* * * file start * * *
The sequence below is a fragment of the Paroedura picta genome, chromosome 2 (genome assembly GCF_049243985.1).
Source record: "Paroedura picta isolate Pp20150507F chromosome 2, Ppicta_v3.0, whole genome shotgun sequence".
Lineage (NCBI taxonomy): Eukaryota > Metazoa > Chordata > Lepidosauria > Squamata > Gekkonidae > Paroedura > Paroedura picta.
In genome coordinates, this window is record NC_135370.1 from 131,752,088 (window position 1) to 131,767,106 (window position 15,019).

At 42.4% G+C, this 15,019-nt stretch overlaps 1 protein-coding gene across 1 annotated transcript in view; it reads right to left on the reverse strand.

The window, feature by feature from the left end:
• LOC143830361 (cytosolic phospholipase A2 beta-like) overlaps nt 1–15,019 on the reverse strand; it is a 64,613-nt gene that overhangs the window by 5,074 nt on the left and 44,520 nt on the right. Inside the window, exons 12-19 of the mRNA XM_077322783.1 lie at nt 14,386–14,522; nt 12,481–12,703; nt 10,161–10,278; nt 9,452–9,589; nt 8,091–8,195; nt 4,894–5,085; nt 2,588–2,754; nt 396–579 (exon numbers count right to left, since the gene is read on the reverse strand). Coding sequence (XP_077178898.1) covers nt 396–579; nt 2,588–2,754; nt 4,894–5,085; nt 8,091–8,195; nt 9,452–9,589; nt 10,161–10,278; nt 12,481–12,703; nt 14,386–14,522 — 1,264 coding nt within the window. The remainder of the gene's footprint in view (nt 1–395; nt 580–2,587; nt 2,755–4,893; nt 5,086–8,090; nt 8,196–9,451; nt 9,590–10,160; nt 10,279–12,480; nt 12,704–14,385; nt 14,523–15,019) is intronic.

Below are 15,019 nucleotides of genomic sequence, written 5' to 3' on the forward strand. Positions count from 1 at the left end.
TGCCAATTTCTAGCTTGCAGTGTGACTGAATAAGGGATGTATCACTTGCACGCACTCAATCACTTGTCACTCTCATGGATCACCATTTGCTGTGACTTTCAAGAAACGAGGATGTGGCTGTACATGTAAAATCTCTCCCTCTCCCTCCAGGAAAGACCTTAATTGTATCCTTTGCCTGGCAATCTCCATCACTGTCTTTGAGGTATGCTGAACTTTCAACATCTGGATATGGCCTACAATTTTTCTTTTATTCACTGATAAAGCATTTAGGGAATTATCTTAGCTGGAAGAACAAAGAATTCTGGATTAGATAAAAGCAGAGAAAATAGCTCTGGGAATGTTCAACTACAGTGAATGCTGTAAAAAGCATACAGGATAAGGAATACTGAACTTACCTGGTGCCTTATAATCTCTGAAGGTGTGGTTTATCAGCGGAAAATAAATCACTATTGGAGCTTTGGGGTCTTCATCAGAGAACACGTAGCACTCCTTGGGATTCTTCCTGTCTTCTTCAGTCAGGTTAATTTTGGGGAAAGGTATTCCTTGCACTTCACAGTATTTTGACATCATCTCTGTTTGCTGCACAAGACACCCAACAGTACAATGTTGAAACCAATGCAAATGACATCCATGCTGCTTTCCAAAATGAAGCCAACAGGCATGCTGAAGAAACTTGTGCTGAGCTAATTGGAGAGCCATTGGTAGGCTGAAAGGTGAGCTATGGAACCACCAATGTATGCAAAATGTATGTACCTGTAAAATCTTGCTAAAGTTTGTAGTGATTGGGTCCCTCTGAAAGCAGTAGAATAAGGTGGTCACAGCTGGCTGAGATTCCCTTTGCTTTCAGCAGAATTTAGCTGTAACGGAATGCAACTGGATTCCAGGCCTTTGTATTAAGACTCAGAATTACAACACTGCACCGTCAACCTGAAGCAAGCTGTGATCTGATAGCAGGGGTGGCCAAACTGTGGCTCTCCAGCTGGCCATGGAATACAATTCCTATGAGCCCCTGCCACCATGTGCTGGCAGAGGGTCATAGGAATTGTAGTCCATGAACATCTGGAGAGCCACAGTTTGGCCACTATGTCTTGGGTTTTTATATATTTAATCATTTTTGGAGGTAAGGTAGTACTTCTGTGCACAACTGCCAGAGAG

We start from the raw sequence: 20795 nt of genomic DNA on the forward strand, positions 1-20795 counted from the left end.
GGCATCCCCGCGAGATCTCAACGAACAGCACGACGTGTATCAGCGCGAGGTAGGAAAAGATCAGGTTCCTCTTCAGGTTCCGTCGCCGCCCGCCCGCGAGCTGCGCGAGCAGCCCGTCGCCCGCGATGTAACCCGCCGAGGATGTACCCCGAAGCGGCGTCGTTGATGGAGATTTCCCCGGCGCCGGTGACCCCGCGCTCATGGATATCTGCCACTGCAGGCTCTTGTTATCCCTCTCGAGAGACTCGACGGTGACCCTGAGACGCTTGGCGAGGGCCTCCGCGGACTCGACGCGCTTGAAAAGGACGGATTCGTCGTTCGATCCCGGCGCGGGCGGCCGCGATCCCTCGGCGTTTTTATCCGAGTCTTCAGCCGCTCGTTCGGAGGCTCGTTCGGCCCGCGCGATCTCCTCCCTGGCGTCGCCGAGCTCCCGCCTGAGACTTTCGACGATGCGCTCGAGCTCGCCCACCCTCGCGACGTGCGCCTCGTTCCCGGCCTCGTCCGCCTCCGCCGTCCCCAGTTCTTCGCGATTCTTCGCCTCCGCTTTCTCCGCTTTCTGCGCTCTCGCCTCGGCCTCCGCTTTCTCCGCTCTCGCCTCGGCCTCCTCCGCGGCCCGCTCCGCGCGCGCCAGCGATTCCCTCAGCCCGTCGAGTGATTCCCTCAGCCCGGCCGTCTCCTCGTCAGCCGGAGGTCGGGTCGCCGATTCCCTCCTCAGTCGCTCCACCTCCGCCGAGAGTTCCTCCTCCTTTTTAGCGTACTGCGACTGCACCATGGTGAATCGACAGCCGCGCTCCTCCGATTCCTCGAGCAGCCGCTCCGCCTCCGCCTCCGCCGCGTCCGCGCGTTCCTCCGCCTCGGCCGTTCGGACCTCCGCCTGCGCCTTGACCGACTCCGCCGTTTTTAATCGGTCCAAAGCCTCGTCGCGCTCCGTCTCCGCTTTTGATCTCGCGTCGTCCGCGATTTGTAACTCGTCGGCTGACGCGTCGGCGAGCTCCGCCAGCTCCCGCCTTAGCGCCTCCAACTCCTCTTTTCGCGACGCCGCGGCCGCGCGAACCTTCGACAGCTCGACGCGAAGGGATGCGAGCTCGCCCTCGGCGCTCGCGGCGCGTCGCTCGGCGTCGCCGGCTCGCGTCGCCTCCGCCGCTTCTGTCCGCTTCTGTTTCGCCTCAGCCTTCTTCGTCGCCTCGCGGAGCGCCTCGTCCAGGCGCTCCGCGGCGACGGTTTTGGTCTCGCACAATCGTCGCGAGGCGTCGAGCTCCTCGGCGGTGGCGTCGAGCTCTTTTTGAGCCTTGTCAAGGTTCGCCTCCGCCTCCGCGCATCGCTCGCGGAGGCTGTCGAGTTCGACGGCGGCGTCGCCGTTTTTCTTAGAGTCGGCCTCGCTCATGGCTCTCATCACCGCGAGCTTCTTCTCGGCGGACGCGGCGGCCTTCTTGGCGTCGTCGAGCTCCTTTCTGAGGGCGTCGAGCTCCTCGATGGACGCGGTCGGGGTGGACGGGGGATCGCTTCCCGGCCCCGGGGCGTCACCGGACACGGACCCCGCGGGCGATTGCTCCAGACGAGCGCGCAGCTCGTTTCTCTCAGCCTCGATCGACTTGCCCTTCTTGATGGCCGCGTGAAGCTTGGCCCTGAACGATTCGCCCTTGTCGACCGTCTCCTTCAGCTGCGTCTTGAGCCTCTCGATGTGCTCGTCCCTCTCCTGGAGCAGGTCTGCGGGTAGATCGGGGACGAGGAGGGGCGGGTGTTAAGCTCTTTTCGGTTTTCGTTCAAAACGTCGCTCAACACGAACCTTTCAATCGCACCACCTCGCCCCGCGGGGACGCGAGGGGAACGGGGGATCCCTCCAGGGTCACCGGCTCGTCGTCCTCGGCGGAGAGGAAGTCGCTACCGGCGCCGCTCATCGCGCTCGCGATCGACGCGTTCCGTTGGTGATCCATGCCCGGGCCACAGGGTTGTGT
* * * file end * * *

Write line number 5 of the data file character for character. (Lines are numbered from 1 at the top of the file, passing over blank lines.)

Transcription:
At 42.4% G+C, this 15,019-nt stretch overlaps 1 protein-coding gene across 1 annotated transcript in view; it reads right to left on the reverse strand.